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Gracie Morton Pwerle / Bush Medicine Ceremony (GM040)

90cm x 94cm Acrylic on Canvas

SKU: GM040

$1,250.00 $950.00

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Gracie was born c. 1956 in Utopia, Northern Territory where she still resides today.  Gracie is part of the famous Petyarre family – her mother is senior artist Myrtle Petyarre and her Aunties include Gloria, Kathleen, Violet, and the late Nancy and Ada Bird Petyarre, all international artists.

Along with her mother and famous aunties, Gracie started to paint on batik in the 1980’s and her work was featured in the prestigious Robert Holmes à Court Collection.

Gracie started painting on canvas in 1992.  Using very delicate dots, Gracie depicts the bush plum seeds, a significant part of the dreamings and ceremonies owned by the people from the Utopia region.  Gracie’s work has been exhibited and collected throughout Australia and Overseas.

Selected Exhibitions

1985/86

• Desert Mob, Araluen Centre, Alice Springs

1989

• Utopia Women’s Paintings. First Works on Canvas. A Summer Project, SH Ervin Gallery

1989-91

• Utopia – A Picture Story, Tandanya National Aboriginal Cultural Institute, Adelaide; Royal Hibernian Academy, Ireland

1991

• Desert Mob, Araluen Centre, Alice Springs

• 8th National Aboriginal Art Awards, Museum & Art Gallery of the Northern Territory

1992/93/94/96

• Desert Mob, Araluen Centre, Alice Springs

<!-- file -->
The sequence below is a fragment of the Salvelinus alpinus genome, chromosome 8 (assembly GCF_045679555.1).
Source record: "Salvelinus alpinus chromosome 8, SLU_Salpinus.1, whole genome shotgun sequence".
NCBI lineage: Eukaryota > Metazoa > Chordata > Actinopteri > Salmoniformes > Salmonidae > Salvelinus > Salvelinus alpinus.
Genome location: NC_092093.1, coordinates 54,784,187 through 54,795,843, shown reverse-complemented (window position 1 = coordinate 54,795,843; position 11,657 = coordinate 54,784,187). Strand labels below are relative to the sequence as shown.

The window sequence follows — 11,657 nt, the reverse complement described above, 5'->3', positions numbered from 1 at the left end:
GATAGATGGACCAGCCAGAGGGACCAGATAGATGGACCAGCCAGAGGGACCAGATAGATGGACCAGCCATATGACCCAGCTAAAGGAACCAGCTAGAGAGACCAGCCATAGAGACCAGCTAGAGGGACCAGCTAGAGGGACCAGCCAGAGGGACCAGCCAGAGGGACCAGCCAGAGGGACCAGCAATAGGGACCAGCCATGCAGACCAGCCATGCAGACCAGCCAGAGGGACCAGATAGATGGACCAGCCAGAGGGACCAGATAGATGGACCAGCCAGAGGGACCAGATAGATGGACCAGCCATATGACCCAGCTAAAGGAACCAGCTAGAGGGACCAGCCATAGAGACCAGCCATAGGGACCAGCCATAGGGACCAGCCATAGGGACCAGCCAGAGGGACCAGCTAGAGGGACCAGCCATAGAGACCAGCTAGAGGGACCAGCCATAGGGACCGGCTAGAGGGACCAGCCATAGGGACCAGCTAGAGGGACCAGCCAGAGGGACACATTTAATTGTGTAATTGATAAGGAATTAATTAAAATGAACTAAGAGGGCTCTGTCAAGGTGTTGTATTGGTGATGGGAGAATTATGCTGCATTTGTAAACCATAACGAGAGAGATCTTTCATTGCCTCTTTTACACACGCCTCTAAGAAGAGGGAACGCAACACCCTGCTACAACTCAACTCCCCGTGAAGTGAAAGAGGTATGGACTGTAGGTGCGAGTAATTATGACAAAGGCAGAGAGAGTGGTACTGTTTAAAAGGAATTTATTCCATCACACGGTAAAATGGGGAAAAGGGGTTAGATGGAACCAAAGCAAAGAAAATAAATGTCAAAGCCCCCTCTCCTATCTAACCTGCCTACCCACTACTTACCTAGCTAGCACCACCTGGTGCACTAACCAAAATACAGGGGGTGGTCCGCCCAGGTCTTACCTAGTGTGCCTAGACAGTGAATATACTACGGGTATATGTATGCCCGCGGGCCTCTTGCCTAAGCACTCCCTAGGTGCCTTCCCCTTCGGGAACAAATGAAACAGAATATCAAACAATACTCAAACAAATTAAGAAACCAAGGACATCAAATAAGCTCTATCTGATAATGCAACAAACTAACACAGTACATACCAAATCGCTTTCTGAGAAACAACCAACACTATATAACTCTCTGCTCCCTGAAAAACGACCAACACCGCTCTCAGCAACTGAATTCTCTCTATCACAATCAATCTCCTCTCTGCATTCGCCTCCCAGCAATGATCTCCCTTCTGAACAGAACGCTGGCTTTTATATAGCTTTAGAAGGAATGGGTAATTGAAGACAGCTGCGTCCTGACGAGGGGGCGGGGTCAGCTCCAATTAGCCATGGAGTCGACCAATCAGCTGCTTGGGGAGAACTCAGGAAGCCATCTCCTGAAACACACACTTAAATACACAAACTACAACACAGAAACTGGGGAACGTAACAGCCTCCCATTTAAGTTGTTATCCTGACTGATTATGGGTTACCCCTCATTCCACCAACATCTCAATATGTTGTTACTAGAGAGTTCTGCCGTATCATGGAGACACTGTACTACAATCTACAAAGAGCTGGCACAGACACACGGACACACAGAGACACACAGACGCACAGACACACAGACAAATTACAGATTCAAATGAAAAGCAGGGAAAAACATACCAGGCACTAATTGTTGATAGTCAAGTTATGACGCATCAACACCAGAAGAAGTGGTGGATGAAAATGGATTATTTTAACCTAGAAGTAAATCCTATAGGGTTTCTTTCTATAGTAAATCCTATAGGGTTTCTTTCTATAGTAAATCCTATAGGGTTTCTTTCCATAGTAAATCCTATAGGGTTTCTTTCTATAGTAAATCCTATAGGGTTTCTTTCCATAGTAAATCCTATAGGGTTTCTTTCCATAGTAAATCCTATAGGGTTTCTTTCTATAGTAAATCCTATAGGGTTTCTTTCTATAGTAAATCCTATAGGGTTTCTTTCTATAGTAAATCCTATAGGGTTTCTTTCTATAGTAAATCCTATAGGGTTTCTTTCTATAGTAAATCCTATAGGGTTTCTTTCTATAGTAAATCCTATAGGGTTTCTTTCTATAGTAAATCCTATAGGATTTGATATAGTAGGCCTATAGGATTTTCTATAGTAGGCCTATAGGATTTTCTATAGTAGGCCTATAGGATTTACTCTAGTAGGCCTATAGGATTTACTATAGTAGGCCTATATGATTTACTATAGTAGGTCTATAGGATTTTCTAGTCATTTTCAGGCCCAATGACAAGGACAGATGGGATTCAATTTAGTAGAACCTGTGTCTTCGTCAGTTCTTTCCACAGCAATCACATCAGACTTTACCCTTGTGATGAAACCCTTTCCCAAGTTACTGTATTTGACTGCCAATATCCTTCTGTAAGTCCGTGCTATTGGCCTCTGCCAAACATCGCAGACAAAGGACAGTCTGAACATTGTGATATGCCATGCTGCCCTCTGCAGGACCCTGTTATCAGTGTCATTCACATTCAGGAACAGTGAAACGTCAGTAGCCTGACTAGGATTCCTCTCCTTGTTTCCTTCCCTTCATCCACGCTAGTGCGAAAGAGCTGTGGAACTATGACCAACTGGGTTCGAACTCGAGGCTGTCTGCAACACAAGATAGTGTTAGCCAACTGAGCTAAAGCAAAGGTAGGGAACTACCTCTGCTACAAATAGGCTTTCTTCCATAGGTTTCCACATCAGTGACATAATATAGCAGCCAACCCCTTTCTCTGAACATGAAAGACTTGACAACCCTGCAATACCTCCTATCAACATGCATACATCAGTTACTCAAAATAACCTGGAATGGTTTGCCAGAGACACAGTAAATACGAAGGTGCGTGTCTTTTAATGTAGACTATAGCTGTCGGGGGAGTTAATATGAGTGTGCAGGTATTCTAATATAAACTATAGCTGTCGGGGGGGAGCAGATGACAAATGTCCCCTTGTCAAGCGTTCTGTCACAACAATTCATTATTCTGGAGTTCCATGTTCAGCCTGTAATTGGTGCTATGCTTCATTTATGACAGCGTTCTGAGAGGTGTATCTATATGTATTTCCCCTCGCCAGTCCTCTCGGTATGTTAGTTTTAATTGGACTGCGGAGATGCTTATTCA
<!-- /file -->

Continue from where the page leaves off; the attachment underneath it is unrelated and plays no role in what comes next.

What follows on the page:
1998

• Utopia and Balgo Hills, Aboriginal Art Galerie Baehr, Speyer, Germany

• Culture Store, Rotterdam. Netherlands

• Dreamings, Spazio Pitti Arte, Florenz, Italy

1999

• Canberra and French Embassy, Australia

• Gallery Gondwana, Alice Springs

• Mbantua Gallery, Alice Springs

• My Country, Ancient Earth Indigenous Art, Cairns

2000

• Ancient Earth Indigenous Art, Cairns

• Kunst der Aborigines, Leverkusen, Germany

2001

• Alliance Francaise de Canberra , Canberra

• The Unseen in Scene, Germany

2001-02

• Recounting the Essence of Life. Art from Australia, Bad Oeynhausen, Germany

2002

• Land is Life. Art from Australia, Ruegen, Germany

• Aboriginal Art Galerie Baehr, Speyer, Germany

Selected Collections

• Beher Collection

• Reimers Collection, Deidesheim

• Robert Holmes à Court Collection, Perth

• Slaughter & May International Law, London

 

Gracie has cleverly combined a topographical view of her country along with the ceremonial stories related to bush medicine.

Stories involving bush medicine depict the country surrounding the areas where the dreaming takes place, or where the ceremony is performed. The Bush Medicine Plant is an Australian native that grows wild in Central Australia. Women collect leaves from these plants; the leaves are boiled to extract resin. Kangaroo fat is mixed into the resin, creating a paste that can be stored for a long time in bush conditions. This medicine is used to heal cuts, wounds, bites and rashes. It is also used to treat the flu, headache, backache, upset stomach, chest pains or as an insect repellent. As the leaves and petals dry out, they fall off and are blown around by the wind. This is represented in the painting and gives it the movement.

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